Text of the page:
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Origin Energy – Takeover News

Matthew Macreadie

The Brookfield/MidOcean consortium’s takeover offer of A$9 per share or A$18.4bn represents a 55% premium vs Nov 10 closing price. Management indicated it would likely accept the offer if there’s no higher bid. However, it would still need to pass the necessary ACCC and FIRB checks & balances.

Origin doesn’t have immediate financing needs, with its 1H22 net debt-to-equity ratio sitting at just 19.1%. The deal would see Brookfield run the energy business, with EIG’s MidOcean Energy take on its LNG business. Moody’s and S&P have both affirmed their BBB/Baa2 ratings post the takeover news.

IAMCM View

The way the deal is structured would imply that going forward Origin will not remain a consolidated energy/LNG business. That is, the business may be split into parts post acquisition. EIG MidOcean Energy is an LNG competitor while Brookfield (post Ausnet acquisition) has access to the domestic energy market. What is unclear is how each business is run their financial profile?

There was little information regarding the final structure and financing requirements. We note, Origin is currently lowly geared, and so there is capacity to gear up/weaken the balance sheet further from here. For investors, there is Change of Control (CoC) protection in the AUD and EUR bonds. As per usual, a CoC would require both rating agencies downgrading the company to sub-IG within a 90 day period.

We would note the share price is implying regulatory risk as it is trading around $1.5 per share lower than the takeover offer.

Based on the three scenarios listed below, we see strong merit/relative value in opportunistically adding the Origin AUD 2027s.

Three Scenarios

1. CoC is triggered (40%) – if the debt remains at the energy business and the LNG business is split off, then there is potential for a sub-IG rating – especially as there is capacity to gear up/weaken the balance sheet. Investors would be taken out.
2. CoC is not-triggered (40%) – if the debt remains at the energy business and the LNG business is split off, then there is potential for an IG rating to remain. Investors would then be left with exposure to an energy business, with structural challenges around energy prices and renewable investment.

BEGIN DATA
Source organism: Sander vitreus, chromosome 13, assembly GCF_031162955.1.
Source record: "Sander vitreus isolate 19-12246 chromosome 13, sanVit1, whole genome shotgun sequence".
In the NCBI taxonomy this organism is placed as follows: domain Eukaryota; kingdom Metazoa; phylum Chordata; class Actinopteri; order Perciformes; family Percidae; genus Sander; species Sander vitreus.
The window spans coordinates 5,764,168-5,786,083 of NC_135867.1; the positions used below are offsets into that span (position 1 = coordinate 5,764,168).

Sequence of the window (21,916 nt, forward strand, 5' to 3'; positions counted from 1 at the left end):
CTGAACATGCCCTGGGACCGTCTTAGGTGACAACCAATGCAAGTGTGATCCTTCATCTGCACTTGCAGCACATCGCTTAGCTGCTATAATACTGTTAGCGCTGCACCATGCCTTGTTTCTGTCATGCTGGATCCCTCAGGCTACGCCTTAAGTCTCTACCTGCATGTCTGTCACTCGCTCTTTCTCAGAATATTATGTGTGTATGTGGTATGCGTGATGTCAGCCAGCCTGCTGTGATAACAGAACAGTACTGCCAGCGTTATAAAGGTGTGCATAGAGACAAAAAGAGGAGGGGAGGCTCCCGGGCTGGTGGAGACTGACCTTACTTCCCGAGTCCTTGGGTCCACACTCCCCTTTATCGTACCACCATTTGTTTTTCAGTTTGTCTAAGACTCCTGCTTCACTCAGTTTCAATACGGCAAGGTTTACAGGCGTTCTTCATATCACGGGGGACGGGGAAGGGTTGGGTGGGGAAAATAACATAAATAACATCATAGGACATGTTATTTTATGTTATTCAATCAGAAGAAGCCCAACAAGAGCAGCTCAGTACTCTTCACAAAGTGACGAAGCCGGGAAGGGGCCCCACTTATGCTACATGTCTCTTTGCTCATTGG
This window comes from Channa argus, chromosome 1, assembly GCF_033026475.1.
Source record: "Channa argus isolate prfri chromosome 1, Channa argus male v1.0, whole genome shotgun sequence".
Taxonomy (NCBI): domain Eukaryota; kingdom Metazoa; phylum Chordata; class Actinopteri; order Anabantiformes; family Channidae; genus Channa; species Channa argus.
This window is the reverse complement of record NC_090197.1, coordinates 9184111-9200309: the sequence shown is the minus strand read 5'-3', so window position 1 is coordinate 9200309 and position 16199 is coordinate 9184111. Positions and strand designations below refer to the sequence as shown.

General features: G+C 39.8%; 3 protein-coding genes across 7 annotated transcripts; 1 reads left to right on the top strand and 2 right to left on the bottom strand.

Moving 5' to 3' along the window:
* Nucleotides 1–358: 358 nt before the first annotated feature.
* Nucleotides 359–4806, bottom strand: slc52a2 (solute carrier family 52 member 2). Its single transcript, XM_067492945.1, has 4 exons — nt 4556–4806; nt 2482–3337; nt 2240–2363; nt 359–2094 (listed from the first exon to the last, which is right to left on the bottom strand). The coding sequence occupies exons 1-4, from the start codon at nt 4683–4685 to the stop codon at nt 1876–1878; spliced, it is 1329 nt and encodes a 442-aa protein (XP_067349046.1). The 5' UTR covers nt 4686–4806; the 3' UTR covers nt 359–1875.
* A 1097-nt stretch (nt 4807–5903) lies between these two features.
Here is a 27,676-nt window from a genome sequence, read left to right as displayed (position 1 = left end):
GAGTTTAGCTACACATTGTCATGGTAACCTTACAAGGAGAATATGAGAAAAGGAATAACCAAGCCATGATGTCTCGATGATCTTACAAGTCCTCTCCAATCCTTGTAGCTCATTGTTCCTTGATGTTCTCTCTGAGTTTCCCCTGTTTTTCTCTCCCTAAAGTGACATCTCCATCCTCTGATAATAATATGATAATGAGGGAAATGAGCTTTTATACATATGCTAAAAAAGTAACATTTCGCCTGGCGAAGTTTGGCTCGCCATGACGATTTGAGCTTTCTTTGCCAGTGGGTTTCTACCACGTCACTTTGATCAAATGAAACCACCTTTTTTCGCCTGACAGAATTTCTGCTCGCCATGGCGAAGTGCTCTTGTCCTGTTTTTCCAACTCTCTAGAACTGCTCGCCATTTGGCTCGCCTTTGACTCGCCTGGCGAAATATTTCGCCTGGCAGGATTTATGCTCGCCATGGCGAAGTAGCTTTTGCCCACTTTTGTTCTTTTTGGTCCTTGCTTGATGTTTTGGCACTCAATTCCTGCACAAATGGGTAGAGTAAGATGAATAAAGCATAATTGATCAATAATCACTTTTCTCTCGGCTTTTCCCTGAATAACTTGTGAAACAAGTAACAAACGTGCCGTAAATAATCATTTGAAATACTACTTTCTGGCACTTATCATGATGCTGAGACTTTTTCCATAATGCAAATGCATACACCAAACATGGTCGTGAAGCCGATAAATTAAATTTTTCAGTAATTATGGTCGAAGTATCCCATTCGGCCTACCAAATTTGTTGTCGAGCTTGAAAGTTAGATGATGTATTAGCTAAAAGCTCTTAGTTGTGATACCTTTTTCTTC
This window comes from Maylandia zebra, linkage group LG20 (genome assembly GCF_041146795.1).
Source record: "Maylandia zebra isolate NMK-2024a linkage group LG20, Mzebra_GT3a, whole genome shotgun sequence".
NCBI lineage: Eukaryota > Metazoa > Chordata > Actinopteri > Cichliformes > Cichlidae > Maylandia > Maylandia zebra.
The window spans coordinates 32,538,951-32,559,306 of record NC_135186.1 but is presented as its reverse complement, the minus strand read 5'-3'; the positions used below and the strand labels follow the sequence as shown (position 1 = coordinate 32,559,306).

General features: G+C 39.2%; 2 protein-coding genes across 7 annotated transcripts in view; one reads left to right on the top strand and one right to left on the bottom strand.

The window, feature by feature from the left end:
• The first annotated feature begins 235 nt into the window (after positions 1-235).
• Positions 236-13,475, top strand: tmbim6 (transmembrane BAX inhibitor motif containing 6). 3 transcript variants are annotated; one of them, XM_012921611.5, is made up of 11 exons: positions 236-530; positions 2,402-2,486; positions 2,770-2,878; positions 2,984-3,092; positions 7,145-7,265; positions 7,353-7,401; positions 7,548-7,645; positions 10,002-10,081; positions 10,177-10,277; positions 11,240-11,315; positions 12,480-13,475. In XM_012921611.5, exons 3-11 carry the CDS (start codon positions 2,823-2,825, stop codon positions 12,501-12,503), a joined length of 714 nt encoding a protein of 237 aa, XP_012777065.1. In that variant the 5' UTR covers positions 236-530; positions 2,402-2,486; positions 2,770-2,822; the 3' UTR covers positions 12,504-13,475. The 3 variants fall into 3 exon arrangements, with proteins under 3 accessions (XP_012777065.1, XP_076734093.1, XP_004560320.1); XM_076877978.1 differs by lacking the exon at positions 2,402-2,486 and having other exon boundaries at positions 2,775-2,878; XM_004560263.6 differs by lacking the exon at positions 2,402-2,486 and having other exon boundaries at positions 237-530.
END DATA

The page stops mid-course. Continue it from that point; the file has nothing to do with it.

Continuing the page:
3. ACCC and FIRB do not grant approval (20%) – company remains as is with a presence in energy markets and focus on energy transition. Bonds continue to pay interest.

In terms of price/yield implications for the AUD 2027s:
1. Bonds are paid out at 100. Depending on the timing of CoC triggering, this would translate into a holding period return (HPR) of high double-digits.
2. Bonds would likely reprice to reflect the slightly weaker credit – our expectation would be that the ratings get downgraded to BBB-/Baa3 respectively. The current ASW margin is +200. A downgrade could see a new ASW margin of +300. If we assume a new ASW margin of +300, then the bond price would fall from A$85 to A$80 – yield would increase from 6.2% to 7.4%.
3. Bonds do not reprice. Price and yield remain at A$85 / 6.2%

In normal conditions, option 2 would be credit negative as bondholders would lose out $5 in price terms. However, the notable difference in this current interest rate cycle is that the Origin bonds are trading at such a heavy discount to par @A$85. Thus, the upside or capital appreciation from option 1 far outweighs the downside from option 2. Thus, we see strong merit/relative value in opportunistically adding the Origin AUD 2027s.

Option 2

Option 3

Source: Bloomberg

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